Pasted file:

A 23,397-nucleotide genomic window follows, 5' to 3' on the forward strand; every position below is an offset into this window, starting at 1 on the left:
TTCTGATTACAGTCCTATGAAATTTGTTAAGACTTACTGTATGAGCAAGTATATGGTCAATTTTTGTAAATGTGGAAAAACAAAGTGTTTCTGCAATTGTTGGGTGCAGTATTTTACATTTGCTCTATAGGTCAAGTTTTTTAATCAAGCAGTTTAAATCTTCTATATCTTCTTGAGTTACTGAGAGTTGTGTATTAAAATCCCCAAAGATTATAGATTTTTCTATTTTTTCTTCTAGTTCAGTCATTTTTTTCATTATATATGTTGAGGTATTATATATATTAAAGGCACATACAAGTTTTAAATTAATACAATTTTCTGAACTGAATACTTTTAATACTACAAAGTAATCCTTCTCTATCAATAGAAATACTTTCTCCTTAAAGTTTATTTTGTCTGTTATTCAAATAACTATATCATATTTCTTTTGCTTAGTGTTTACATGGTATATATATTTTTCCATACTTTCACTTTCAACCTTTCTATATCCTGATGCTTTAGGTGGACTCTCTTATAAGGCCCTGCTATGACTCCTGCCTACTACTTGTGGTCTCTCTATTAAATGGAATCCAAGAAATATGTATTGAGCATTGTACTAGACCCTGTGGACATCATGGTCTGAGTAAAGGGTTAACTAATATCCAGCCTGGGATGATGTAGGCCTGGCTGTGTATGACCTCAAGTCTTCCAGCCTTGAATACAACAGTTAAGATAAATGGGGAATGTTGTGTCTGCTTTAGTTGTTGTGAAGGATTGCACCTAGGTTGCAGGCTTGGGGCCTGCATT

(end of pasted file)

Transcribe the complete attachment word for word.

A 23,397-nucleotide genomic window follows, 5' to 3' on the forward strand; every position below is an offset into this window, starting at 1 on the left:
TTCTGATTACAGTCCTATGAAATTTGTTAAGACTTACTGTATGAGCAAGTATATGGTCAATTTTTGTAAATGTGGAAAAACAAAGTGTTTCTGCAATTGTTGGGTGCAGTATTTTACATTTGCTCTATAGGTCAAGTTTTTTAATCAAGCAGTTTAAATCTTCTATATCTTCTTGAGTTACTGAGAGTTGTGTATTAAAATCCCCAAAGATTATAGATTTTTCTATTTTTTCTTCTAGTTCAGTCATTTTTTTCATTATATATGTTGAGGTATTATATATATTAAAGGCACATACAAGTTTTAAATTAATACAATTTTCTGAACTGAATACTTTTAATACTACAAAGTAATCCTTCTCTATCAATAGAAATACTTTCTCCTTAAAGTTTATTTTGTCTGTTATTCAAATAACTATATCATATTTCTTTTGCTTAGTGTTTACATGGTATATATATTTTTCCATACTTTCACTTTCAACCTTTCTATATCCTGATGCTTTAGGTGGACTCTCTTATAAGGCCCTGCTATGACTCCTGCCTACTACTTGTGGTCTCTCTATTAAATGGAATCCAAGAAATATGTATTGAGCATTGTACTAGACCCTGTGGACATCATGGTCTGAGTAAAGGGTTAACTAATATCCAGCCTGGGATGATGTAGGCCTGGCTGTGTATGACCTCAAGTCTTCCAGCCTTGAATACAACAGTTAAGATAAATGGGGAATGTTGTGTCTGCTTTAGTTGTTGTGAAGGATTGCACCTAGGTTGCAGGCTTGGGGCCTGCATT